Breast milk could help the brain development of premature babies born before 37 weeks

Every year 15 million children worldwide are born pre-term – before 37 weeks – and it’s still the main cause of death and ­disability among newborn babies.

Children who are born early are more likely to develop problems that affect their entire lives such as learning difficulties, problems with their sight and hearing, behavioural issues and cerebral palsy.

But researchers at Edinburgh University claim the more breast milk premature babies are fed while in neonatal intensive care, the greater their level of brain development is.

The cerebral cortex – the part of the brain used for learning and thinking – is usually underdeveloped in ­premature babies.

But in infants who consume high levels of breast milk it quickly resembles those of babies born at term.

Breast milk is the ideal food with an optimal balance of fats, proteins and minerals that supports brain ­development.

The Edinburgh researchers scanned the brains of 212 babies who were part of the Theirworld Edinburgh Birth Cohort, a study which monitors the progress of premature babies from birth to adulthood.

The group included 135 babies who were born before 32 weeks of pregnancy and 77 who were born at term.

How premature babies were fed during neonatal intensive care was noted and brain scans for all babies were performed around 40 weeks from conception.

The brain scans revealed that babies who received greater amounts of breast milk from their mother or a donor had a more mature cerebral cortex compared with those who received less, and were similar to the scans of babies born at term.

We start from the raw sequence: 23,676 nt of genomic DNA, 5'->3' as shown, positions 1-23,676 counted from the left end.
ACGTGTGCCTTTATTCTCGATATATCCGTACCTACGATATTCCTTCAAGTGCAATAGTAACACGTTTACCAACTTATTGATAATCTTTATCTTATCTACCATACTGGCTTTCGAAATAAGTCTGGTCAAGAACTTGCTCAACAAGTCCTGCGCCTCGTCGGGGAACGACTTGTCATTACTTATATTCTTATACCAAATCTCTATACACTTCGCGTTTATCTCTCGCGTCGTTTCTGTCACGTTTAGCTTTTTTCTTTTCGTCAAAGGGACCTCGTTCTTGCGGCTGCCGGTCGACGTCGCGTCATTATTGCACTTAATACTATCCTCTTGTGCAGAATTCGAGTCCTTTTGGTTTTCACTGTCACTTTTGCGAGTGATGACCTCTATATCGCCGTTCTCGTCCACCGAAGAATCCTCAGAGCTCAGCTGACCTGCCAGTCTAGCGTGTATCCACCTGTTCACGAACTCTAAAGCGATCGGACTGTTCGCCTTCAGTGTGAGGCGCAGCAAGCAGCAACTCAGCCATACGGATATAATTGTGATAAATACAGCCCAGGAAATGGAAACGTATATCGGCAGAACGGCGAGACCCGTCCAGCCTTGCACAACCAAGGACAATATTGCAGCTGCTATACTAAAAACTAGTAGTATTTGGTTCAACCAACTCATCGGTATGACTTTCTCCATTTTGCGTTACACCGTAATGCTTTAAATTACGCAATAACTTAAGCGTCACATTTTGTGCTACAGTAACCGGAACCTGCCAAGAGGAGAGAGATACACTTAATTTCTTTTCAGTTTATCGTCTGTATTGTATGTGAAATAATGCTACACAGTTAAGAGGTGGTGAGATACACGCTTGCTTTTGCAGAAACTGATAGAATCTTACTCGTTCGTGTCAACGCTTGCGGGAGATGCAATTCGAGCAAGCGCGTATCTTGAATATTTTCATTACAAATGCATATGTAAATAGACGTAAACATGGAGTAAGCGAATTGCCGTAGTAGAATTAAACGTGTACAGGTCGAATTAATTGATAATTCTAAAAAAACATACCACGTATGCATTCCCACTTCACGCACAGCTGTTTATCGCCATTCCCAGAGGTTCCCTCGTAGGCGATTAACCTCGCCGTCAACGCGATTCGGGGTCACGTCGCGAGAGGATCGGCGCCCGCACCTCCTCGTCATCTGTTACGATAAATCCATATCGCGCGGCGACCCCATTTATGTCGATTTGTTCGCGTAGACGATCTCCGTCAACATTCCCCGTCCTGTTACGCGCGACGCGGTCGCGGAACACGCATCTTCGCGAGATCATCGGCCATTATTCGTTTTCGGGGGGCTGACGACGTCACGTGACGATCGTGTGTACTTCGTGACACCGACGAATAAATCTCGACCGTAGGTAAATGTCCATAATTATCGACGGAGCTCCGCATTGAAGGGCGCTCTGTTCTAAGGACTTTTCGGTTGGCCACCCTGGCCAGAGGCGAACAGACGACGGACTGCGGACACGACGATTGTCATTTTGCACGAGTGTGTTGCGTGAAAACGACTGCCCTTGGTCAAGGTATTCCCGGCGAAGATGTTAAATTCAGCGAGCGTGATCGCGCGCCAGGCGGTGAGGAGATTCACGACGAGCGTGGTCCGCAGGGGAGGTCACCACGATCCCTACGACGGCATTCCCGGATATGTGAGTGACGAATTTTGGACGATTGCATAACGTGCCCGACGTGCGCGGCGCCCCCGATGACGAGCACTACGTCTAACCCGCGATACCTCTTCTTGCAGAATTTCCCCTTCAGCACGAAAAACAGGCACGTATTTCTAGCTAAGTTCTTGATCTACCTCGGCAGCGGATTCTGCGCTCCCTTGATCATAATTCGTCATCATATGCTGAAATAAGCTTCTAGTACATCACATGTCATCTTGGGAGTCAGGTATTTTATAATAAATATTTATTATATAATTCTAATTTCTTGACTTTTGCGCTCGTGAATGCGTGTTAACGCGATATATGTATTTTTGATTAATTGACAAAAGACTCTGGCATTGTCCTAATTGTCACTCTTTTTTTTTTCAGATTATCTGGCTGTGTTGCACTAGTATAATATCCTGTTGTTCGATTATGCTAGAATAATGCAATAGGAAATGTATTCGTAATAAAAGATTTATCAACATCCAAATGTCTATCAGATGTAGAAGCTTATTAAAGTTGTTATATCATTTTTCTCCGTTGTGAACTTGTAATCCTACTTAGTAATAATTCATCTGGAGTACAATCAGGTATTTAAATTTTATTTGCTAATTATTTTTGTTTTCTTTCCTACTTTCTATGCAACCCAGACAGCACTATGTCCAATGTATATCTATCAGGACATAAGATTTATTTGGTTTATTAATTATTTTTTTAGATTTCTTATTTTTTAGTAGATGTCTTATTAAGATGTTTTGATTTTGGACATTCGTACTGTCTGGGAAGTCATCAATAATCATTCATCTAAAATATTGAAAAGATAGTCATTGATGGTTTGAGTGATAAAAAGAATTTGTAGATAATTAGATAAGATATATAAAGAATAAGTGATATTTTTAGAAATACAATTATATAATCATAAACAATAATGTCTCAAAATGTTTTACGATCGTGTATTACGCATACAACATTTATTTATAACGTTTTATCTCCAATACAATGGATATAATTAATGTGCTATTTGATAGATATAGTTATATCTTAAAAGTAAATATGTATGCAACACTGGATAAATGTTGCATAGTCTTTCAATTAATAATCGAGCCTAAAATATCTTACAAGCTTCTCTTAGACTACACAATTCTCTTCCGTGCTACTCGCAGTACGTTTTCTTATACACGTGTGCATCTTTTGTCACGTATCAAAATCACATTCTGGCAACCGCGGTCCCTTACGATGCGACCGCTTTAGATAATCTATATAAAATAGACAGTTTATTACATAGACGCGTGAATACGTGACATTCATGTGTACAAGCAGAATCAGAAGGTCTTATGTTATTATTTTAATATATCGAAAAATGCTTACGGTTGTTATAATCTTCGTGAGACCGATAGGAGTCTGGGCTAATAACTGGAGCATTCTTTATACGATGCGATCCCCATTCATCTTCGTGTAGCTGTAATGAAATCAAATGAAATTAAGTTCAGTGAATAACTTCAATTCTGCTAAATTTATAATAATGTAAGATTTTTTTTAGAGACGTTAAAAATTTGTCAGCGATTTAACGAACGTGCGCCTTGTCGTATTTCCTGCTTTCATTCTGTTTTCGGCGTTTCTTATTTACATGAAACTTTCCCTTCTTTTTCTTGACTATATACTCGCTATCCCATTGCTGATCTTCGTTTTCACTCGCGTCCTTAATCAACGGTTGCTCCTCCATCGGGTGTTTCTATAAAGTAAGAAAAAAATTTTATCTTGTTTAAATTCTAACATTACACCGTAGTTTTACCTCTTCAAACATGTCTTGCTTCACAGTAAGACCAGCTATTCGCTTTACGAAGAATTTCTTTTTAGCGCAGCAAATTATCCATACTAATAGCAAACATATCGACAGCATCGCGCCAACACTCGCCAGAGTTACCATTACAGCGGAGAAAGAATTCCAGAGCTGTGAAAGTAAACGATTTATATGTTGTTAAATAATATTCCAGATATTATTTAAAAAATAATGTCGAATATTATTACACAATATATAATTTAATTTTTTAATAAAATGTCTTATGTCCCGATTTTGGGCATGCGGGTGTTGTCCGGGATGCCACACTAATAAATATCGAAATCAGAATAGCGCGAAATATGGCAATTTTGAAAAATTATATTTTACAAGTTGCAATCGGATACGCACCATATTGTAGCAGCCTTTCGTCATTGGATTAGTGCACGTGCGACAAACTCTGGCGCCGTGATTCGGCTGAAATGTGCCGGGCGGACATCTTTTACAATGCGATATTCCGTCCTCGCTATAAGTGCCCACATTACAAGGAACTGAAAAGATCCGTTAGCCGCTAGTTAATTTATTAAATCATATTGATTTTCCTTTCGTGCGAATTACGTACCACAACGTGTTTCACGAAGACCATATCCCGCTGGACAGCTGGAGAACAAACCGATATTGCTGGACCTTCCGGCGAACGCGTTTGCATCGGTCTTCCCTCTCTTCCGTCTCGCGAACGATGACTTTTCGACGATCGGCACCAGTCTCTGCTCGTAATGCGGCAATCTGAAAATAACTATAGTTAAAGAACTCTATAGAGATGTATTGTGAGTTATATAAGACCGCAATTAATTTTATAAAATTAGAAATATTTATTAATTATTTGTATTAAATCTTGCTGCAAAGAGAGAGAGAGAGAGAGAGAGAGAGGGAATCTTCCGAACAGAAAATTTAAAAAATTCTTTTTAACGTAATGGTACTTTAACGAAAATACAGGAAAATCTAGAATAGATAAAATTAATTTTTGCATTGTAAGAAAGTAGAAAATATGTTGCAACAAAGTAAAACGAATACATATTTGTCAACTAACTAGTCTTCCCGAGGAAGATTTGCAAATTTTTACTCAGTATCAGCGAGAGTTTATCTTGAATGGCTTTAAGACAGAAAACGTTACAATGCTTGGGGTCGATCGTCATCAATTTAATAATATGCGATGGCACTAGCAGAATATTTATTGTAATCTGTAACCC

Dr Gemma Sullivan of Edinburgh University says: “Our findings suggest that brain development in the weeks after pre-term birth is improved in babies who receive greater amounts of breast milk.

“Mothers of pre-term babies should be supported to express breast milk, if they are able to, while their baby is in the neonatal unit as this may offer the best chance of healthy brain development”.

Sarah Brown, chairwoman of the Theirworld project, says: “The research and discoveries from the Theirworld Edinburgh Birth Cohort are truly remarkable.

“This world-first study is equipping scientists and doctors with valuable information that is expanding the frontiers of medical science and improving the life chances of premature babies.

“I will forever be grateful to the ­families participating in the study who are dedicated to sharing information about their own babies, helping to give other premature babies the best start in life.”